200 Riverside Boulevard

200 Riverside Boulevard in Lincoln Square has been developed. It takes up the entire 182 foot block front of Freedom Place.

Block: 1171

Landmark Status: None

Realty Service: Massey Knakal
Architect: Costas Kondylis & Partners

Important Information:

  • There have been 38 alleged violations, of which 16 were found to be in violation. Complaints were minor, mainly about things left in the street.
Find out more at streeteasy and NYC DOB.

Riverside South (Trump)

Address: Riverside Boulevard between 59 to 72 Streets
Block: See below
Lot: See below
Landmark status: No


Paul Elston, President
Riverside South Planning Corp.
99 Park Avenue
New York, NY 10016
(212) 370-3630

Peter Fine
Managing Principal
Atlantic Development Group, LLC
331 West 57 Street, Suite 007
New York, NY 10019
(212) 620-0500


Summary of site plans and status

UPDATE: 2/27/08
The City Planning Commission is currently drafting the scoping document. There will be a public scoping session, a date for this scoping session has not yet been scheduled.
UPDATE: 2/15/08
The Hudson Waterfront Associates, L.P. (HWA) has signaled their intention to apply for a Temporary Certificate of Occupancy (TCO) for 100 Riverside Boulevard (Building H). Prior to the issuance of a TCO, more than 50% (2,508 units) of the market rate units, 40% (273 units) of the total required affordable housing units (684 units) must be completed. This obligation has been satisfied, as there are currently 395 affordable units.
UPDATE: 11/19/2007
Road work on 62 Street and 64 Street extending into the Riverside South Development is underway.

Riverside South is 56-acre containing 16 residential buildings with 5,700 residential units, and a 23-acre public waterfront park. The Penn Yards was rezoned in 1992 to allow for residential development. Donald Trump was the developer. In June of 1994 Hudson Waterfront Associates purchased Trump’s $315 million defaulted mortgage on the site for a little under $89 million. In 2005, Hudson Waterfront sold most of the Riverside South site to the Extell Development Company/Carlyle Group. All of the obligations in the 1992 Restrictive Declaration transfer to the current owners. The Restrictive Declaration mandated that 12% of the total number of approved units must be affordable.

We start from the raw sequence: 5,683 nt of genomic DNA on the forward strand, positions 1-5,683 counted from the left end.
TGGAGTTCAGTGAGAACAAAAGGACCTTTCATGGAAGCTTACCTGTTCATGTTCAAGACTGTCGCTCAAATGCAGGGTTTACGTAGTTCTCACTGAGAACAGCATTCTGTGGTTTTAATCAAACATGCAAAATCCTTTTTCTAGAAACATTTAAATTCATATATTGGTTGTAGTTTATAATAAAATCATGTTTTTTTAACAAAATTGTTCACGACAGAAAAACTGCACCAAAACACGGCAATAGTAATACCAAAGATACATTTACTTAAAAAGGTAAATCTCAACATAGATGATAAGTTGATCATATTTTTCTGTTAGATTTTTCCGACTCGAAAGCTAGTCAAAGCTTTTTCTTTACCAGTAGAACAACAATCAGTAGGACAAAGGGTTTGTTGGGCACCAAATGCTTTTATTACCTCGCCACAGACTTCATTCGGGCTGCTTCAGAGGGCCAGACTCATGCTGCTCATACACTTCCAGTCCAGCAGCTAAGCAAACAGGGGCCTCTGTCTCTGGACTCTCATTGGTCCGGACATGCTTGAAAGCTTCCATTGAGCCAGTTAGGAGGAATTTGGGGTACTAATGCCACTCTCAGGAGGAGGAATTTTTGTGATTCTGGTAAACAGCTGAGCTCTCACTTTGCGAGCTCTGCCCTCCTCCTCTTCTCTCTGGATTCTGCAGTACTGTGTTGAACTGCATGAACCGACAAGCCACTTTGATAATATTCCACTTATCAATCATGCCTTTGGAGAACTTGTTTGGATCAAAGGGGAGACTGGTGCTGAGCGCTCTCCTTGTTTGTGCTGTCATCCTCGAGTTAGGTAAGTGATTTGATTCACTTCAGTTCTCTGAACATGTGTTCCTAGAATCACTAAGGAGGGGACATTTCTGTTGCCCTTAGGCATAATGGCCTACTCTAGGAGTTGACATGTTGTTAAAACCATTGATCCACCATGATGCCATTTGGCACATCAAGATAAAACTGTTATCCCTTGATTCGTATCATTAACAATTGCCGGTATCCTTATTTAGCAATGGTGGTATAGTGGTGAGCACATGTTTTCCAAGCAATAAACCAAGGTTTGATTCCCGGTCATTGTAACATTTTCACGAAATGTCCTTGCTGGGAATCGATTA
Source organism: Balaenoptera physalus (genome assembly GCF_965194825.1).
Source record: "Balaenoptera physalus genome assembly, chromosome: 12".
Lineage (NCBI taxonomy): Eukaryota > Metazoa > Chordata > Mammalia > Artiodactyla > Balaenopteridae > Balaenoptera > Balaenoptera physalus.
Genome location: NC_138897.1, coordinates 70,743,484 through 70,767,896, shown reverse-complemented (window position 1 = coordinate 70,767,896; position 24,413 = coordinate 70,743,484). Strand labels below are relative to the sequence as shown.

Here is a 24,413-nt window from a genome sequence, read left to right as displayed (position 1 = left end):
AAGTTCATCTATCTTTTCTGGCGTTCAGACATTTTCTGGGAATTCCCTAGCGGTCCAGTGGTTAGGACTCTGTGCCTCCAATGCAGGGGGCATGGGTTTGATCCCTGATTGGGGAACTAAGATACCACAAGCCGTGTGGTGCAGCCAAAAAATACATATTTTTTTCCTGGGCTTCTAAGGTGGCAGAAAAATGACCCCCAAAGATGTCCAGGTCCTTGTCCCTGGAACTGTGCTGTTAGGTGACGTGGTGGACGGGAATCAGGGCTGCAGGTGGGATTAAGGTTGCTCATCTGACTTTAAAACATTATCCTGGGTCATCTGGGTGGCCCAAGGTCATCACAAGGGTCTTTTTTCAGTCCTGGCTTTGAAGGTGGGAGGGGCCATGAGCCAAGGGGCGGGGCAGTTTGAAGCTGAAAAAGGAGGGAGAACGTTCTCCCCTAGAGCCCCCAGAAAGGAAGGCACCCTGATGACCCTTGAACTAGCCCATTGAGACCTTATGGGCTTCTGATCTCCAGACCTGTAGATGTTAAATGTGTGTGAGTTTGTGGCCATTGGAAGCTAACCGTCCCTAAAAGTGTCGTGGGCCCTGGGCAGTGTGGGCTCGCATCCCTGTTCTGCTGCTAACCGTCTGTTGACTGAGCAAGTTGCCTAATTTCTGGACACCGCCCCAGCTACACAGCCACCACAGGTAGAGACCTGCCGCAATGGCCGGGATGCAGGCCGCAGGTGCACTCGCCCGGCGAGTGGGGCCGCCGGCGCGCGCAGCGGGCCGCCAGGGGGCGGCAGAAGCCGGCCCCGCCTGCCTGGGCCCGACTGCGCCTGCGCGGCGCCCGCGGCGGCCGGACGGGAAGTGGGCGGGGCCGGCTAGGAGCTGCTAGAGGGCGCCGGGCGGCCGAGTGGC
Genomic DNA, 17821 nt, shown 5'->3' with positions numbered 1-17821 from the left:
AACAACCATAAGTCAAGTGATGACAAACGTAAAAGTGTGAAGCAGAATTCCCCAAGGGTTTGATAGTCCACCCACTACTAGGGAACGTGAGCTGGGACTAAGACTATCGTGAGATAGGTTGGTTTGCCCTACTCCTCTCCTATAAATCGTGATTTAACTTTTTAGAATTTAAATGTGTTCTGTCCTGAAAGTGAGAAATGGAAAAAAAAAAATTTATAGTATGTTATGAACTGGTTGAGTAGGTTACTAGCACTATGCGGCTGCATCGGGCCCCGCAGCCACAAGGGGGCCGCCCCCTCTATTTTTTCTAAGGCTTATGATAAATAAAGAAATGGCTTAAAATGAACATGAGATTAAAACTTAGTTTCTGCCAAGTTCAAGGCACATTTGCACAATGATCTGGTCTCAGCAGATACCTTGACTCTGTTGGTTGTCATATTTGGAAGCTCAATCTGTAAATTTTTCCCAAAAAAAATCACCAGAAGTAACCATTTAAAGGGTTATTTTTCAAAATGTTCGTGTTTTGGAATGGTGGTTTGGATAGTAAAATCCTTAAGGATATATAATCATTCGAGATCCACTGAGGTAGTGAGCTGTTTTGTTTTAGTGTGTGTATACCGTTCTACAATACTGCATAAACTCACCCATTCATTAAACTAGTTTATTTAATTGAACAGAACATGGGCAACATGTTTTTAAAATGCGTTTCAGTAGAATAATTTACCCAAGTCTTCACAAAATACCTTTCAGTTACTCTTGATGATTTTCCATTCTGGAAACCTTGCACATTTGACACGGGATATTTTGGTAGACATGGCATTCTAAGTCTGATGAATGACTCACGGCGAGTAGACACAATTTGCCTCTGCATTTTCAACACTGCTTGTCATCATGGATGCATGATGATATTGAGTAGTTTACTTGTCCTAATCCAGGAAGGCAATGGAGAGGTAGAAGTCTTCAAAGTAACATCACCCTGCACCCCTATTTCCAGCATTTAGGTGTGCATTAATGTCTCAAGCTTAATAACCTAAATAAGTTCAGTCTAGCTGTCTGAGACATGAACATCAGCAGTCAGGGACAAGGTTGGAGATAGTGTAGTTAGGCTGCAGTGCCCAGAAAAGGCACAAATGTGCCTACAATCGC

The southern end of the site, 59-61 Street must be rezoned and undergo a new ULURP. It was omitted from the zoning of Riverside South in 1992. It was in the area that Donald Trump had slated for television studios. However, the Borough President of Queens was concerned that such development would have a negative impact on the Silvercup Studios in Queens and so that part of Riverside South remained unzoned.

According to the Senior Vice President of Extell, Donna Gargano,

Parcels L M & N were rezoned by the Planning Commission to C4-7, high density commercial/residential zoning and this underlying zoning was upheld by the City Council. The Restrictive Declaration approved by the Planning Commission limited Parcel N to studio use. The Council modified the Restrictive Declaration to prohibit any studio use on Parcel N and to further require that any other proposed use for this Parcel must go through a new ULURP.

240 Riverside Boulevard, (Parcel A) 71st and 72nd Streets, The Heritage, is 31 stories with 170 units, ranging from 1 to 6 bedrooms, and a 319-car garage. It is a luxury condominium building, and has its own management firm and board.

Block No: 1171
Lot No: 7503

220 Riverside Boulevard, (Parcel B) 70th and 71st Streets, is 49 stories with 441 units and a 298 car-garage. It has its own management firm and board, and contains luxury condominiums.

Block No: 1171
Lot No: 7502

200 Riverside Boulevard, (Parcel C) 69th and 70th Streets, is 46 stories with 377 units and a 280-car garage. It has its own management firm and board and contains luxury condominiums.

Block No: 1171
Lot No: 7501